I encountered Priyanka Naik in Twitter whilst promoting my own unpublished upcoming novel; she recommended her book to me herself. I generally think twice prior to selecting an Indian debut author’s novel nowadays; a majority of them turn out to be disgusting, interspersed with vexing shayaris, atrocious grammar, and pathetic language. However, I must say, I made a great choice ordering this masterpiece by Priyanka.
Tout de suite, I was bowled over by the mastery over the language and the brilliant vein in which Mumbai was described in the prologue. The trio of characters have been wonderfully portrayed; they are complicated and layered, yet very easy to relate to. I couldn’t help recalling the characterization which I have used in my debut novel and reflect how I could have genuinely enhanced it whilst perusing Twists of Fate.
I couldn’t locate any grammar mistakes in the book. The language, as mentioned heretofore, is exceptional, neither too colloquial, nor too clunky. The story is extremely captivating, oodles of twists and turns, non-linear mostly, and quite emotional in places. The reader gets immersed in the story instantly, experiencing a multitude of emotions en route. Priyanka has maintained a perfect balance between dialogues and narration. Usage of Hindi words is minimal – how it should be, so that when they appear they feel extremely apt for the situation. Instead of cheesy shayaris, beautiful snippets of poems are employed, adding grace and class to the novel. Withal, The plot is very realistic and unlike any stilted Bollywood script.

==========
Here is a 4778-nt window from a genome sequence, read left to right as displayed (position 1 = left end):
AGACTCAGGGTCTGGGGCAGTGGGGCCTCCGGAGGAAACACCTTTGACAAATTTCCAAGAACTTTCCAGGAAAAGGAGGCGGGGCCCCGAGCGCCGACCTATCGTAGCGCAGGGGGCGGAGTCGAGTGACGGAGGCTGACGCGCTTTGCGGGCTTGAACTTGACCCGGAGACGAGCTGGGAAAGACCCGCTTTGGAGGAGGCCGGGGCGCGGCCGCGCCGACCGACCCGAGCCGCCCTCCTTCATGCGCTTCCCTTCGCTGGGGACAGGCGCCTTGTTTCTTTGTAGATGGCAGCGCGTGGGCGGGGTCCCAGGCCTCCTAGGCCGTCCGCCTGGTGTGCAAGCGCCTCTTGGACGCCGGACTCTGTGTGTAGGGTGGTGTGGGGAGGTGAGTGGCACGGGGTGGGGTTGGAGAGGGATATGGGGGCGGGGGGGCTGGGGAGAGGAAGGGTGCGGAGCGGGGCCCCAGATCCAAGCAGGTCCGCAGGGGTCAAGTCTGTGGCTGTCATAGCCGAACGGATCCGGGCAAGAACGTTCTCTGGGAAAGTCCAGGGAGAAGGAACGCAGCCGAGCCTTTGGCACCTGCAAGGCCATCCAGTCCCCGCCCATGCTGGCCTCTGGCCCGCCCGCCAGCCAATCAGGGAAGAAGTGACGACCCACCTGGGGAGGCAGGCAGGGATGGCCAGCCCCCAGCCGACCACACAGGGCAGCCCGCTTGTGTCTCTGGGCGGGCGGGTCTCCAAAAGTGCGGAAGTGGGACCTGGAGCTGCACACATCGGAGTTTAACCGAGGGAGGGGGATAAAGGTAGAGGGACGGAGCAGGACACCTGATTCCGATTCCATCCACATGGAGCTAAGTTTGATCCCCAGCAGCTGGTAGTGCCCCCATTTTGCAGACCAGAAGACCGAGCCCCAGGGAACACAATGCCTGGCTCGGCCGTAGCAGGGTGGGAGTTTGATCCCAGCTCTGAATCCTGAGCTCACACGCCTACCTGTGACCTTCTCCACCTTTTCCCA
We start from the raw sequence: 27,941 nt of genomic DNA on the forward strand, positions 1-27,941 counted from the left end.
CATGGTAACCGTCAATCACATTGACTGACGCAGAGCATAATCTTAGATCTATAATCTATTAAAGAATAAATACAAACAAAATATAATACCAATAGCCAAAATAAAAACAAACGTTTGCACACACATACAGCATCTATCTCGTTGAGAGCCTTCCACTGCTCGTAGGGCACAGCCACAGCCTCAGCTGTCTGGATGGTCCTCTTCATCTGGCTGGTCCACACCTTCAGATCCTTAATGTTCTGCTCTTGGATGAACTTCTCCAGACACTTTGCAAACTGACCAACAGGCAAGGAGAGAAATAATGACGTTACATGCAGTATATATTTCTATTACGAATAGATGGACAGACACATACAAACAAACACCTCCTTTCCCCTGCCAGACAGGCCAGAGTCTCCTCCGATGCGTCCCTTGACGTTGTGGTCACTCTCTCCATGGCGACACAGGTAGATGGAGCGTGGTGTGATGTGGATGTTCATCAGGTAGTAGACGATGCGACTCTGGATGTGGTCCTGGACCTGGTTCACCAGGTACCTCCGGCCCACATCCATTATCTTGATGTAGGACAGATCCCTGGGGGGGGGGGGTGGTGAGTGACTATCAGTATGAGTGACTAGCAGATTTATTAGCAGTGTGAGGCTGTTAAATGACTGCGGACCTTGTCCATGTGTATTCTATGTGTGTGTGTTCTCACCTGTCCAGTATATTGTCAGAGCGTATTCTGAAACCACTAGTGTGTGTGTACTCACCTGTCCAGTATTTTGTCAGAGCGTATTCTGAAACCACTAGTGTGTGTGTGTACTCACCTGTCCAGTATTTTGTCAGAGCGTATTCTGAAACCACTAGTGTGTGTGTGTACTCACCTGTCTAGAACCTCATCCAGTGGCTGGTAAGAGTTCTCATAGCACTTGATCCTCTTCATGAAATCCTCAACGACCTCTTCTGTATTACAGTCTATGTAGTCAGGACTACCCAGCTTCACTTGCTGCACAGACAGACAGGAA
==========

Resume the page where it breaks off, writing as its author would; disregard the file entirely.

Finally, I would like to say that skillful and talented authors like Priyanka Naik – who have worked assiduously on their script – need to be encouraged and supported instead of mass audience targeting authors – who don’t work hard on their script and employ poor language, disgusting grammar, and juvenile narration skills. I would rate this splendid effort 4.8/5. The 2 points I have reduced is because, as an upcoming author myself, I have the right to be hyper-critical ;). Priyanka could have described the environment also in a few more places (like the weather, condition of the room, place etc.), instead of directly commencing with the story, especially in the beginning of a few chapters. She has described environments so magically in a few places; she could have used it more; I relish such parts, lends a magical, literary feel to the situation. Nonetheless, an impeccable literary masterpiece by the author – substantially better than efforts by even popular bestselling authors of our time. Will pre-order her next book, indubitably. Cheers!